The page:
The Rocky and Bullwinkle Show is the collective name for two American television animated cartoon series: Rocky and His Friends (1959–1961) and The Bullwinkle Show (1961–1964). Rocky & Bullwinkle enjoyed popularity during the 1960s. It was targeted towards children and adults. The zany characters and absurd plots would draw in children, while the clever usage of puns and topical references appealed to the adult demographic. Strengths helped it overcome the fact that it had choppy, limited animation; in fact, some critics described the series as a well-written radio program with pictures.
The idea for the series was created by Jay Ward and Alex Anderson, who had previously collaborated on Crusader Rabbit, and was based upon the original property The Frostbite Falls Revue. This original show never got past the proposal stage. It was about a group of forest animals running a TV station. The group included Rocket J. Squirrel, Oski Bear, Canadian Moose (Bullwinkle), Sylvester Fox, Blackstone Crow, and Floral Fauna. The show in this form was created by Jay Ward's partner Alex Anderson. * Bullwinkle's name came from a friend of Jay Ward's, Clarence Bullwinkel, who was a property owner and landlord in Berkeley, California.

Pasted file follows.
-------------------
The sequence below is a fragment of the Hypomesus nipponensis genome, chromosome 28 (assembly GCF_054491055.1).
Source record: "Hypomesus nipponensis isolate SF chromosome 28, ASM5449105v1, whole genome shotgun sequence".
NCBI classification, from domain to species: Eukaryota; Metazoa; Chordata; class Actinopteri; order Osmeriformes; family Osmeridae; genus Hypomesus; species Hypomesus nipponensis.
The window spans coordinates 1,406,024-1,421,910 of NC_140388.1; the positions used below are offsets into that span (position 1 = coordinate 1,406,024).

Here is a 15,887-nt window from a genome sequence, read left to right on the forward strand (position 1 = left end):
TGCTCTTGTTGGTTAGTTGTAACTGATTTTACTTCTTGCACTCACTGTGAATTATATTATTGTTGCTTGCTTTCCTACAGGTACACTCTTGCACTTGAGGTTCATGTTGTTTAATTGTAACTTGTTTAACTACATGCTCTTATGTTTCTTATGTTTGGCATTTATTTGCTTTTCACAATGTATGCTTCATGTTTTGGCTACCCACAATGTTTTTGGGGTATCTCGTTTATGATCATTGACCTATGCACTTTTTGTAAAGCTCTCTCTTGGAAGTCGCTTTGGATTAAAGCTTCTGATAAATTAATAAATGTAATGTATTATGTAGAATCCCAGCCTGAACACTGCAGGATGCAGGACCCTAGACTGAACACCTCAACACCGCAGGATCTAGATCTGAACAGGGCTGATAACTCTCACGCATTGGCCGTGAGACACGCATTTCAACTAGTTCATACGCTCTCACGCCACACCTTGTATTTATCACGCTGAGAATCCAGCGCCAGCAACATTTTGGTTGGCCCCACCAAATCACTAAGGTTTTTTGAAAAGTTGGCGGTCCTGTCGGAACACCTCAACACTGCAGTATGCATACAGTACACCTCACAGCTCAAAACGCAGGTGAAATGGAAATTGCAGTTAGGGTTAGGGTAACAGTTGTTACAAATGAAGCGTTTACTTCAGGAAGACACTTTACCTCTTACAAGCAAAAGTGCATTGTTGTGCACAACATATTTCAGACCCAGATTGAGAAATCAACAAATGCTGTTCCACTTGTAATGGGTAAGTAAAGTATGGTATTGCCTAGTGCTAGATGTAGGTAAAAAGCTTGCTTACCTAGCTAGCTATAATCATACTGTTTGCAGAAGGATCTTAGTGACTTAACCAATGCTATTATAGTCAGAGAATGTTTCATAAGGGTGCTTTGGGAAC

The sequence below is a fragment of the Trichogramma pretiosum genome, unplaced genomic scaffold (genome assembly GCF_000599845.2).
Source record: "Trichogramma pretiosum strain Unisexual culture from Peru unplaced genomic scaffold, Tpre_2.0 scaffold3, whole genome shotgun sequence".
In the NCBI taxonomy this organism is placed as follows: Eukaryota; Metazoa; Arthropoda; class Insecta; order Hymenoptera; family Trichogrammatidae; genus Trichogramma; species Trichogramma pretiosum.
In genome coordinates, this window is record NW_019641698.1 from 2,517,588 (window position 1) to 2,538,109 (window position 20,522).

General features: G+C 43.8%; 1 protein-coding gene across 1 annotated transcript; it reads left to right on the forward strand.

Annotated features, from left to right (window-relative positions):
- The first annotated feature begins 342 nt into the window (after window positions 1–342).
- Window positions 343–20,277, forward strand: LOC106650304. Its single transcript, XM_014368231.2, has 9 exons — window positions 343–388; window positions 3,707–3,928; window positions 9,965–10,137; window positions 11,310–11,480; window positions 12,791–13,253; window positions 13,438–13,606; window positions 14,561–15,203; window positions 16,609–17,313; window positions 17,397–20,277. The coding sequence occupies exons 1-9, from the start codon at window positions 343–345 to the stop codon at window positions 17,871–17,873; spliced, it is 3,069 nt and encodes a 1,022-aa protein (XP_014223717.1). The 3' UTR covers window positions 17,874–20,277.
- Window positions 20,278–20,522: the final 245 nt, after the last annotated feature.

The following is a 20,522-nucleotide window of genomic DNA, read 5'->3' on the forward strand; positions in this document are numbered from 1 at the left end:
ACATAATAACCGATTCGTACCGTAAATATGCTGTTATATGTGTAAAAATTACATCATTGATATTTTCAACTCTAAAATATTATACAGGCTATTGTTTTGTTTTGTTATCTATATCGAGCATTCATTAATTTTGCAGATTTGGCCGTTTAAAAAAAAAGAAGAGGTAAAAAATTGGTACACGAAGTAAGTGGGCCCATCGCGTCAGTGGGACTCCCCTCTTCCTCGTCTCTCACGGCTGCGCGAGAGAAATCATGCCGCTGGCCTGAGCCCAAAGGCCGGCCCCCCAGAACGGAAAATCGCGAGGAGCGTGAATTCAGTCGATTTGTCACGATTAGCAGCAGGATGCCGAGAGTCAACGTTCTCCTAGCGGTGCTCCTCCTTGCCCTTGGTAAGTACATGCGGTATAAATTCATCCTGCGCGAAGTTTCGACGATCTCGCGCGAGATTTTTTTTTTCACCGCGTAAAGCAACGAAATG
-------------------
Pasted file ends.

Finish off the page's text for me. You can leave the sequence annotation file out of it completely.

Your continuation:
Ward wanted to produce the show in Los Angeles; however, Anderson lived in the San Francisco Bay Area and did not want to relocate. As a result, Ward hired Bill Scott, who became the head writer and co-producer at Jay Ward Productions, and who wrote all of the Rocky and Bullwinkle features. Ward was joined by writers Allan Burns (who later became head writer for MTM Enterprises) and Chris Hayward.
The series began with the pilot Rocky the Flying Squirrel. Production began in February 1958 with the hiring of voice actor June Foray, Paul Frees, Bill Scott, and William Conrad. Eight months later, General Mills signed a deal to sponsor the cartoon, under the condition that the show be run in a late-afternoon time slot, where it could be targeted toward children. Subsequently, Ward hired most of the rest of the production staff, including writers and designers. However, no animators were hired, since Ward was able to convince friends of his at Dancer, Fitzgerald, & Sample — an advertising agency that had General Mills as a client — to buy an animation studio in Mexico called Gamma Productions S.A. de C.V. (originally known as Val-Mar Animation). This outsourcing of the animation for the series was considered financially attractive by primary sponsor General Mills, but caused numerous problems. Bill Scott, when interviewed by animation historian Jim Korkis in 1982, described some of the problems that arose in the production of the series:
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